“What became clear to us while working with Unitive was that assessing for ‘fit’ doesn’t have to be difficult,” says Stella Park, HBO’s VP of Talent Acquisition. “Our hiring managers can use this tool to augment a process that can all-too-often be a subjective assessment. The Unitive tool reiterates the core principles of identifying a successful candidate through objective measures.”  

2. Bring Your Core Values to the Interview
Once you’ve clarified the values that matter most for new hires, use those values to structure your interview process. Instead of asking generalized questions an applicant might hear at any interview, ask questions that demonstrate what’s unique about your company’s values and priorities and ask for a behavior-based response. Instead of just telling you what they think, applicants will be urged to give examples of specific actions or approaches they’ve taken.
For example, if personal relationships are an important part of your company culture, instead of asking, “what are your greatest weaknesses?” try something more specific like, “give an example of a time you struggled with a coworker? How did you resolve the situation?”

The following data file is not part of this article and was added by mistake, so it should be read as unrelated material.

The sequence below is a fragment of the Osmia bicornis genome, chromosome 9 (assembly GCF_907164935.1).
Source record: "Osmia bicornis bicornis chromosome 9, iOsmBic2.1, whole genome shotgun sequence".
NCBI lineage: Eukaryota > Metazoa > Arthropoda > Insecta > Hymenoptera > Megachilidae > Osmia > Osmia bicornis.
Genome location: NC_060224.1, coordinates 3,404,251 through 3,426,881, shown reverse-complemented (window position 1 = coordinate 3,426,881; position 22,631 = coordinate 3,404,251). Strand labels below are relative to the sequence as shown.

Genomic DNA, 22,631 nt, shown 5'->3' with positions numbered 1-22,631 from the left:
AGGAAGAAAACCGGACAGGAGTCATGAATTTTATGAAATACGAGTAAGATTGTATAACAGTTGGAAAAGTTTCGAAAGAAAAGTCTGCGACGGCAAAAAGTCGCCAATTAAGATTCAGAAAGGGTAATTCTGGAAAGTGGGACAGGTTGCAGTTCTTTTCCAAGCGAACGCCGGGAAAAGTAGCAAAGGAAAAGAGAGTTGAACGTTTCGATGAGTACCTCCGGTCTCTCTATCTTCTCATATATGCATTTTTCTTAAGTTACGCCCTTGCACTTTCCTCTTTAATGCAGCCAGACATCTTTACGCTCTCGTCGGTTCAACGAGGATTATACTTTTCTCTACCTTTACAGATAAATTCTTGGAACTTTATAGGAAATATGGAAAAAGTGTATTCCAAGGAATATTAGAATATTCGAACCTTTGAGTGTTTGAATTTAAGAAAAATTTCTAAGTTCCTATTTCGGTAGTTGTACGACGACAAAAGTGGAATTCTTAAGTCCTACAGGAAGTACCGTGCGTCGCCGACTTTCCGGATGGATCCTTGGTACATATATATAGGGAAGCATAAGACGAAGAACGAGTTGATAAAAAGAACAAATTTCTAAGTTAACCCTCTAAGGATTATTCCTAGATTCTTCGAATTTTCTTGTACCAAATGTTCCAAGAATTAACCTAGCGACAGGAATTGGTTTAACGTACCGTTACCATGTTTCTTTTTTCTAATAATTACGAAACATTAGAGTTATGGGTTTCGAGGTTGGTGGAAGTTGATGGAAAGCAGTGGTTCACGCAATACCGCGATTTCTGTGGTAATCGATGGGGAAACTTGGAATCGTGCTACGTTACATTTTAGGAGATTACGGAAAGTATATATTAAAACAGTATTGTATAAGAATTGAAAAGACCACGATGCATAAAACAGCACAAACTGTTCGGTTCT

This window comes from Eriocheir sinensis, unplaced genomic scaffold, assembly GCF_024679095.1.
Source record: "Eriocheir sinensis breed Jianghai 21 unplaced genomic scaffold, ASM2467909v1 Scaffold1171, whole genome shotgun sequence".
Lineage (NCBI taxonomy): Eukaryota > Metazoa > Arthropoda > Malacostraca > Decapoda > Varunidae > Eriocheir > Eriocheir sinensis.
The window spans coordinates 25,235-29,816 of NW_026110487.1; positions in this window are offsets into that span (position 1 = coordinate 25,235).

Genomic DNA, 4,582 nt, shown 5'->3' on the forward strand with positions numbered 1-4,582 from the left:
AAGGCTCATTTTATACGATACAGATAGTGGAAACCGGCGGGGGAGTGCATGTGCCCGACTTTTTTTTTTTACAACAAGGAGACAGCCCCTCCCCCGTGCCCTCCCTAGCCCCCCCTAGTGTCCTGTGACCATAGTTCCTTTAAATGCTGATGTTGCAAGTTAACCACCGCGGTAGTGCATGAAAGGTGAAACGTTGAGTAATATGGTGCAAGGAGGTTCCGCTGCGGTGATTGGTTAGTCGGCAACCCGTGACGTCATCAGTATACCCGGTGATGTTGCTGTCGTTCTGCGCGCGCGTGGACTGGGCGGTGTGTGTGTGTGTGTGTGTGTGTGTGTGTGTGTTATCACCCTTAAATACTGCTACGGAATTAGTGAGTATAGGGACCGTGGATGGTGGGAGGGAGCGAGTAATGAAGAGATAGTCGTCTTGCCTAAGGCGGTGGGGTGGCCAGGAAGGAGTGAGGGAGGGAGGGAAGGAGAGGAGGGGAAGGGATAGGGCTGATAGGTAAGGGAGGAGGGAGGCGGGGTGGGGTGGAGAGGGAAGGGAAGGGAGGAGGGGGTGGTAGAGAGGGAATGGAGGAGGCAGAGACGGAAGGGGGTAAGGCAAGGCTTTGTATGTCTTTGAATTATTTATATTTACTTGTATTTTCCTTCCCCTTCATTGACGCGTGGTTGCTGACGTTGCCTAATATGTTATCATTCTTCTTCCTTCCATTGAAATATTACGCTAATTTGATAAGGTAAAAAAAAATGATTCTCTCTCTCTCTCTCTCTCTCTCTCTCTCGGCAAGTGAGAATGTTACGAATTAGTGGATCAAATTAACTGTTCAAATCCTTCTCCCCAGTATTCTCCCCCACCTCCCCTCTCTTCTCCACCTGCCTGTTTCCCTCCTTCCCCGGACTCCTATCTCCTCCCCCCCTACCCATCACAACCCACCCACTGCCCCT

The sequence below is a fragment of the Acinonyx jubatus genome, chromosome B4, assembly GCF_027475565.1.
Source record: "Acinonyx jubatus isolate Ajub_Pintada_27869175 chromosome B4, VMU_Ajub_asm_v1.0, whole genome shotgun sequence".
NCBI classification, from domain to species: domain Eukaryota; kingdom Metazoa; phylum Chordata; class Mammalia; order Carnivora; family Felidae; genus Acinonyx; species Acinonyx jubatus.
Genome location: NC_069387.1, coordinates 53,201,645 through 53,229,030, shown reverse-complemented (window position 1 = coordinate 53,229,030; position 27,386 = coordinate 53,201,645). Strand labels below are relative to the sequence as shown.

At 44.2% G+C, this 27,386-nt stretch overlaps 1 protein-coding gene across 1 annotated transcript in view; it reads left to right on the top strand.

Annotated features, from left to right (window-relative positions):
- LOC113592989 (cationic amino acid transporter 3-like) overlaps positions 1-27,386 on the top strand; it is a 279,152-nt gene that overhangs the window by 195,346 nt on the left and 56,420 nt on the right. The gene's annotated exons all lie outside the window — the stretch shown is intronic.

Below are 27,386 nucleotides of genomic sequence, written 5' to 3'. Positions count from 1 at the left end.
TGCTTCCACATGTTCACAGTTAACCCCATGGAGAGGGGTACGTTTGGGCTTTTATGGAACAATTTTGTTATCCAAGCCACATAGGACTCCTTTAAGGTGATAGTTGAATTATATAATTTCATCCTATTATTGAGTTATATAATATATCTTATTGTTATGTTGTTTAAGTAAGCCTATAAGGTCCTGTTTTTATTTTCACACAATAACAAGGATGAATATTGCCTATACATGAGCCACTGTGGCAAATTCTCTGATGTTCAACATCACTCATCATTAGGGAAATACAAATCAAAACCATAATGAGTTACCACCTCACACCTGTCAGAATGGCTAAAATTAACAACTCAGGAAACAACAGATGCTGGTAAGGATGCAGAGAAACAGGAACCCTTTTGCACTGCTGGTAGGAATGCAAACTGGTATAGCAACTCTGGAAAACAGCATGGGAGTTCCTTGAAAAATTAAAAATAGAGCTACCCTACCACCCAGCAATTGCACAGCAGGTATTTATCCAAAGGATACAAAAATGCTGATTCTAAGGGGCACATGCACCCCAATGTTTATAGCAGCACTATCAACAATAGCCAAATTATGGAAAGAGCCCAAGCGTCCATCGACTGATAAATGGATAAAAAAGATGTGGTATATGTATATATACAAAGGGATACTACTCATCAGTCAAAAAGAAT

3. Integrate With Technology
While it’s easy to think about structuring your interviews, it’s harder to implement that change consistently across an entire company. Software can help structure your hiring process from start to finish: operationalizing the best practices you always hear about but may struggle to incorporate into your process.
Using a single platform gives everyone involved in the hiring process, from the HR director to the recruiter, the same tools and guides. This approach emphasizes a set of practices and codifies interview and resume review techniques, ensuring that every hiring manager writes better, more accurate job descriptions, that every recruiter uses the same, structured interview questions and that every member of the team is aligned and driven by the same set of priorities and practices.